When I was growing up through the 50’s & 60’s, one thing that was always ritualised was tea drinking. Despite not having the enormous varieties of teas available today, my mother was always very fussy about what brand of tea she used. The rituals involved how the tea was made, and how you went about drinking it. There was an everyday tea-set, and a tea-set that was only brought out when guests were expected. There was also very specific items cooked to go with it, and it was always served at a particular time of the morning and afternoon.
I was wandering through the new Myers at Bondi Junction recently, and in their homewares department, noticed that a whole section had been devoted to coffee – machines of all descriptions and prices, espresso, latte and cappuccino cups and mugs, and blends of coffee. It reminded me of the tea rituals of my youth, and I was pleased to think that in some way, these rituals had been passed down. Coffee is still a very expensive luxury, and indeed worthy of ritualising. I very stupidly stopped drinking it a number of years ago, thinking it bad for my health. It is something I am glad I had a rethink on, and now enjoy one or two cups a day, made using my machine, or my caffetteria. I include my chocolate truffle recipe in this issue, for those who enjoy the indulgence of chocolate (and port) with their coffee.
PROVENCALE VEGETABLE TART with MARINATED FETTA
For Tomato relish:
1 tablespoon olive oil
1 onion, finely chopped
2 cloves crushed garlic
4-6 roma tomatoes, skinned and deseeded
pinch chilli flakes
1 tablespoon tomato paste
1 bay leaf
2 sprigs fresh thyme
salt & pepper
Heat oil in heavy pan and sauté onion and garlic till pale gold. Add chopped tomatoes, chilli, paste, bay, thyme and salt & pepper. Cook over low heat till thick, about 20 minutes. Remove bay and thyme. Cool.
2 medium zucchini, finely sliced
2 baby aubergine, finely sliced
1 red capsicum, deseeded and cut into strips
1 Spanish onion, cut into 8 wedges
2 tablespoons olive oil
salt & pepper
Brush vegetables with oil, season, then grill or barbeque until just tender. To make sure onion retains its shape, DO NOT cut off base, or alternatively secure each wedge with a toothpick. Remove toothpick before adding to tarts.
4 x 12cm discs of puff pastry, kept chilled (buy puff pastry from supermarket)
1 egg yolk
200g soft fetta eg Persian
4 sprigs fresh continental parsley (also called flat-leaf)
Make an incision 1cm in from edge of pastry disc. Prick inner circle with fork. Brush with egg yolk. Spread 1-2 tablespoon relish over the inner circle of each disc, ensuring the border is left free. Divide the vegetables amongst the cases, again leaving edge free. Bake at 220°C for 15 minutes, or until pastry is risen and golden. Remove from oven, place 2 tablespoons fetta on top of each tart and garnish with a sprig of parsley. Transfer to serving plates, and if you have it, drizzle with some herb or garlic oil. Serve with Citrus, Avocade and Potato Salad.
Approx cost $4.20 per serve
CITRUS, AVOCADO & POTATO SALAD
450g Kipfler potatoes (or substitute for whatever is available)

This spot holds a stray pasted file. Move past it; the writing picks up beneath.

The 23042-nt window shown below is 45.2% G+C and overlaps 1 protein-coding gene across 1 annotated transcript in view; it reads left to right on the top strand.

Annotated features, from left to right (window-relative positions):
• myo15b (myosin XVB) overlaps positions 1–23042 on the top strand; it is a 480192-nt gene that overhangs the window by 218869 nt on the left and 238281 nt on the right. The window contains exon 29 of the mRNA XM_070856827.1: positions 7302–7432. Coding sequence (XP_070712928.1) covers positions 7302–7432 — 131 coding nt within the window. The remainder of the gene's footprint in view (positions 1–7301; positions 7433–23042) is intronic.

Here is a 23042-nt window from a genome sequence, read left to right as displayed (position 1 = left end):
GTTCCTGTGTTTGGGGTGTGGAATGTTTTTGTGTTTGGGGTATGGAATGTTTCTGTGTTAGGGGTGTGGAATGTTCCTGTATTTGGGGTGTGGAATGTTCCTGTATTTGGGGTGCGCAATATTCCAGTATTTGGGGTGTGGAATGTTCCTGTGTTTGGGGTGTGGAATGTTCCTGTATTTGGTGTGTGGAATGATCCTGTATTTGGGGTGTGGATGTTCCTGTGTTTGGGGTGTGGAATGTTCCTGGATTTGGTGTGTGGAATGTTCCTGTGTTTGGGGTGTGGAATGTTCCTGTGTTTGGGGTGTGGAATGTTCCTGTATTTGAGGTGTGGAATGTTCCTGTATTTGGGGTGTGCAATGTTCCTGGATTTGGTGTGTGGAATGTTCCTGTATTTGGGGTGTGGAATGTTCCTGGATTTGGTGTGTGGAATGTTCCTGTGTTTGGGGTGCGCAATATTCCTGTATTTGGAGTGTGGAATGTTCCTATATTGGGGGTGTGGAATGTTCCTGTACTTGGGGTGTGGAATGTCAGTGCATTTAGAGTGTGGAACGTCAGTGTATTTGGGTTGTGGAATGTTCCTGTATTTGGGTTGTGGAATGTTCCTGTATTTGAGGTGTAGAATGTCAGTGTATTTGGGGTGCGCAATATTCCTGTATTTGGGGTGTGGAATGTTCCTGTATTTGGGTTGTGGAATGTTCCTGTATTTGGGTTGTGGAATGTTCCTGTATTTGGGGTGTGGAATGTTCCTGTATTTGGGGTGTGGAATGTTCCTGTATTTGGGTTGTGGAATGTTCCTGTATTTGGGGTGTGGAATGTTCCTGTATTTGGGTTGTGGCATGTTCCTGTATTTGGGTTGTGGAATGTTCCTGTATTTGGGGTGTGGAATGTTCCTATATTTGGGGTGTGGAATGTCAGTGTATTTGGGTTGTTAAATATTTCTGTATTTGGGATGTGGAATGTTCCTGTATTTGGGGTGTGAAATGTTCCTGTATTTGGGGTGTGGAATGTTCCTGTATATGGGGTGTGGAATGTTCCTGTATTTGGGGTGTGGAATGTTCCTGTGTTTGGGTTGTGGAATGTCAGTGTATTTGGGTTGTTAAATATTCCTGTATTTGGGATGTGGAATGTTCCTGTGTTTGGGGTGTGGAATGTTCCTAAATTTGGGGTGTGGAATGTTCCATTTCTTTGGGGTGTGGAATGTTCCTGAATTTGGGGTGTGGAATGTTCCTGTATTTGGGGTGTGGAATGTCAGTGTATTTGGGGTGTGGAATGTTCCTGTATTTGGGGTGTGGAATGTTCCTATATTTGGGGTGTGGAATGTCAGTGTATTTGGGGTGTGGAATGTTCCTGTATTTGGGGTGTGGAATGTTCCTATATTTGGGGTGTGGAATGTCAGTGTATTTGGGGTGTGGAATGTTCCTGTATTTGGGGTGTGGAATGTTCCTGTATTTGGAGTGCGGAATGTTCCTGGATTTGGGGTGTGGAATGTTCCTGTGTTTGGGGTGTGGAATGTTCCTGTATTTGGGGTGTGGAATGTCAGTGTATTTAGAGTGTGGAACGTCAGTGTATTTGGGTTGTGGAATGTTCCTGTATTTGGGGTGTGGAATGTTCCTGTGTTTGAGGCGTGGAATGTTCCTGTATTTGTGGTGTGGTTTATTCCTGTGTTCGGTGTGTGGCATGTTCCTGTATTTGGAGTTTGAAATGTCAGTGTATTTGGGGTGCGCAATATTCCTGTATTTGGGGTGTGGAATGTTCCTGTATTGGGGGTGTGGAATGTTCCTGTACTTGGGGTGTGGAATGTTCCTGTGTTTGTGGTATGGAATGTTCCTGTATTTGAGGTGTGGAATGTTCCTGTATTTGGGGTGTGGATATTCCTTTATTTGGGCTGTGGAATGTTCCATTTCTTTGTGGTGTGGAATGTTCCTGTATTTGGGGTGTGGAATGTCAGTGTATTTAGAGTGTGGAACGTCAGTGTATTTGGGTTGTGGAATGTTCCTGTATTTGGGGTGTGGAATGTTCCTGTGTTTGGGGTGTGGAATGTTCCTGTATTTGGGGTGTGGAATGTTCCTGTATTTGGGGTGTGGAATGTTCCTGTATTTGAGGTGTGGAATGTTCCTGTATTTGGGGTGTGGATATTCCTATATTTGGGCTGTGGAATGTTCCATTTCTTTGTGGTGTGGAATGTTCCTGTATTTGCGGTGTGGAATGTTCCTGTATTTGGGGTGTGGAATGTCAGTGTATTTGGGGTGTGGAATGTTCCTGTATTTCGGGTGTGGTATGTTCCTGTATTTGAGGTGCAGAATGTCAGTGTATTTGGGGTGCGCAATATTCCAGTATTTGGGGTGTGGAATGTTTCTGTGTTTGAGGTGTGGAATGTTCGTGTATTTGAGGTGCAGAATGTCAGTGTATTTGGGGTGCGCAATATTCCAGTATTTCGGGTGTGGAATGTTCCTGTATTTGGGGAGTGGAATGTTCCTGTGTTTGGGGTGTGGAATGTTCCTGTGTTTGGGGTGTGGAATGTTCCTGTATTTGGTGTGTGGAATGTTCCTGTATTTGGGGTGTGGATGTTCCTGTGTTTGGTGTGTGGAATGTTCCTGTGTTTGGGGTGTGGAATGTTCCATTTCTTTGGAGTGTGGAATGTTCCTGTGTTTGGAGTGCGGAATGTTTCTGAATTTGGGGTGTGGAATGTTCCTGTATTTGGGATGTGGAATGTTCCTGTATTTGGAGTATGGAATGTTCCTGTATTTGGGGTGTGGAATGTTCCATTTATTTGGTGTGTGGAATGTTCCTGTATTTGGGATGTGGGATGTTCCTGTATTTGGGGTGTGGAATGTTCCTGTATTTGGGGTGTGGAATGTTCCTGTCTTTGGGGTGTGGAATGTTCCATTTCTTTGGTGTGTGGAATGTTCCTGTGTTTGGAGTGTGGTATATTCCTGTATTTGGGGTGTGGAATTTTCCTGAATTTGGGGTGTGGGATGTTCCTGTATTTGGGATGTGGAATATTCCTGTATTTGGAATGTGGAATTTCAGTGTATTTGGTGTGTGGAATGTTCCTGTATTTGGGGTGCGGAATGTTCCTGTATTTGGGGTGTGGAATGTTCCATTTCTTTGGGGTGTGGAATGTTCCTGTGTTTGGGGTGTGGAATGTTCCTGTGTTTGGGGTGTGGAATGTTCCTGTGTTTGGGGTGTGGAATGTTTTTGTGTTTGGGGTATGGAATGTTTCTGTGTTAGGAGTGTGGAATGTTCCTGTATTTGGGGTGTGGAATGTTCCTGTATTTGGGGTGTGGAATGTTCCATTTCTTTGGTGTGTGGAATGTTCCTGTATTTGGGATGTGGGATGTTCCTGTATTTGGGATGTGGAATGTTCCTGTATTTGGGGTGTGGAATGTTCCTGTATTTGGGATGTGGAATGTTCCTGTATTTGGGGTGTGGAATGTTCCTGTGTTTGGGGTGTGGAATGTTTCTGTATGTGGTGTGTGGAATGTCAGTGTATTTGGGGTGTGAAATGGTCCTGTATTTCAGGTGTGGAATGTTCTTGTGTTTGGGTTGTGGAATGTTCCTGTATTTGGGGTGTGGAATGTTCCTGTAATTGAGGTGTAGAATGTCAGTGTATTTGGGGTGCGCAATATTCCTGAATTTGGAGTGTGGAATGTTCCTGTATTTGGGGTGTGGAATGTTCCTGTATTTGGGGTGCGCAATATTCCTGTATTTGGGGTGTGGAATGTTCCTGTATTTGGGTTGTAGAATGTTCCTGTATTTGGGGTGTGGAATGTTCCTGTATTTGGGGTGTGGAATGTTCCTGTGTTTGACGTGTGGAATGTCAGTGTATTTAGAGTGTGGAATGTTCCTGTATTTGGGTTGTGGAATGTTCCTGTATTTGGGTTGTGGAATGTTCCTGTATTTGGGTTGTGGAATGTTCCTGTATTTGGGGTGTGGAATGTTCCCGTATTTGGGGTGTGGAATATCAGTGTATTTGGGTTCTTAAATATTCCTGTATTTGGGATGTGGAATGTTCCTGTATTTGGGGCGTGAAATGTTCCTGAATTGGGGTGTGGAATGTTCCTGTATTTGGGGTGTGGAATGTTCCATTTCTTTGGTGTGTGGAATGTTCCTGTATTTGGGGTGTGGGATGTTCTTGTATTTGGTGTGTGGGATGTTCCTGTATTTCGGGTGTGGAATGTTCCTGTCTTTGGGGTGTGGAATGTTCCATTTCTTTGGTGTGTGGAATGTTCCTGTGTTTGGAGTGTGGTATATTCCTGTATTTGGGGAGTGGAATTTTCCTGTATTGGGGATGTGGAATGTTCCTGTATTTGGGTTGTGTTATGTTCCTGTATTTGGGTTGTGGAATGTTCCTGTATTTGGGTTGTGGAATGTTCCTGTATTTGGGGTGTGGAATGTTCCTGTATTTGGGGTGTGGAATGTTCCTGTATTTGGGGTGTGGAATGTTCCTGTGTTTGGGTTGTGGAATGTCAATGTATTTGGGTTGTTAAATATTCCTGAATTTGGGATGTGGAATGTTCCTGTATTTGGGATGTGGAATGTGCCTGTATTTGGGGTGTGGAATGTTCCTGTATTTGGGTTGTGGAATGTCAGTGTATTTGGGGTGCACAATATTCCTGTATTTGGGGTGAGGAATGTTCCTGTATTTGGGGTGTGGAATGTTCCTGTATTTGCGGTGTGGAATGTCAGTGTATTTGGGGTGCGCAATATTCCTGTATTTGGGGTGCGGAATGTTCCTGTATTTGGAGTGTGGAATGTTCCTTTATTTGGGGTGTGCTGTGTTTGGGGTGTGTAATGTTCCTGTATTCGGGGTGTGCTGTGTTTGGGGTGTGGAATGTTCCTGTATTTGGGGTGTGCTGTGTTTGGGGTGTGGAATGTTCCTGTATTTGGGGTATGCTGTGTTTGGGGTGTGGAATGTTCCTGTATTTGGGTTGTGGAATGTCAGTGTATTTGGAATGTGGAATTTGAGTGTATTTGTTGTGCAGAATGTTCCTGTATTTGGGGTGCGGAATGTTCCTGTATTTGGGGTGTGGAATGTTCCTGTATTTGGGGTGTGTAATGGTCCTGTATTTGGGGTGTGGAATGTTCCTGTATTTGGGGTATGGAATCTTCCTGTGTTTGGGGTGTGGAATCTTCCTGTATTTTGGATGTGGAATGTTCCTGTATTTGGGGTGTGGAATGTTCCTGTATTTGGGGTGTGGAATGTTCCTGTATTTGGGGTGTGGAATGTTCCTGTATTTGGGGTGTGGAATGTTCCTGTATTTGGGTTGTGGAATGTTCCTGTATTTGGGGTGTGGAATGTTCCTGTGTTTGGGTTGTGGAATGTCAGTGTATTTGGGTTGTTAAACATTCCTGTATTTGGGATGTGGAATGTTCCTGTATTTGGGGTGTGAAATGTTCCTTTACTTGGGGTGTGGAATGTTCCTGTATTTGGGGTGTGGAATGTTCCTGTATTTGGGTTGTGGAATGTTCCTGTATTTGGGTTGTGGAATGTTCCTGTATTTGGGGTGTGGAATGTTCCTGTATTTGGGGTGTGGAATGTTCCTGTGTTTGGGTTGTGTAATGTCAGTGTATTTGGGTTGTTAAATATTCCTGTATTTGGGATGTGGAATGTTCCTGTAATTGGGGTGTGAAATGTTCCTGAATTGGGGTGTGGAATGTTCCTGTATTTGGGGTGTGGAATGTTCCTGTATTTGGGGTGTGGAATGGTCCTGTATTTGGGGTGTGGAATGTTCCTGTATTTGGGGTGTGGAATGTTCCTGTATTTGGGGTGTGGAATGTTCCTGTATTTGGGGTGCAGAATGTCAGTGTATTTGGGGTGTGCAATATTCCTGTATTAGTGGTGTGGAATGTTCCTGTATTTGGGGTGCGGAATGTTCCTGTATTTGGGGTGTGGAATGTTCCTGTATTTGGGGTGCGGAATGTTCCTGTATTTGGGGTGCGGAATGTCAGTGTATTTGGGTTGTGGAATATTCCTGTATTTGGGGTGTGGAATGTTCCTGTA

sea salt & cracked black pepper
1 clove garlic, crushed
drizzle of olive oil
1 ruby or yellow grapefruit
1 ripe avocado
2 handfuls baby rocket, or salad blend, washed
Scrub and halve potatoes, sprinkle with salt and steam until tender. Remove from saucepan and toss in a bowl with garlic, pepper and oil. Set aside. Remove skin and white pith from grapefruit. Cut segments from between membranes with a sharp knife, and keep juice that you can squeeze from remains. Peel and quarter avocado, then cut into chunks. Either combine ingredients and pile onto plate, or layer potato, then rocket, and avocado and grapefruit. Mix remaining juice with an equal quantity of olive oil, season, then drizzle over salad.
Approx cost – $6.00
200ml pouring cream
350g bitter chocolate broken into small pieces
2 tablespoons brandy, other liqueur or essence (use 1-2 teaspoons if using essence)
150g dark chocolate for dipping
1 cup cocoa powder, sifted
Place cream in a heavy-based pot and bring slowly to the boil. Remove from heat, and stir in chocolate. Stir until smooth (the heat from the cream will melt the chocolate). Stir in brandy, liqueur or essence. Scrape into bowl and cool. Cover and refrigerate, until cold and set firm. Work VERY quickly to form into balls using either cool hands (keep rinsing them under cold water and drying), or a teasoon or melon baller. You should get 50-60 small balls. Don’t be anal about the shape. Refrigerate again until firm. Melt the dipping chocolate either over hot water, or at 50% in your microwave in 30-second bursts. Dip the balls quickly into melted chocolate (use a fork or long skewer to dip), then toss in cocoa to coat. Chill again, then serve with feshly brewed espresso, latte, long black or macchiato, or as part of a cheese platter with muscatels and candied orange peel.
To vary the truffles, dip some in white chocolate, chocolate sprinkles, coconut or crushed nuts. Strange as it may sound, these are also nice if rolled in finely chopped basil.
Approx cost – $9.00
Tim Alderman 2015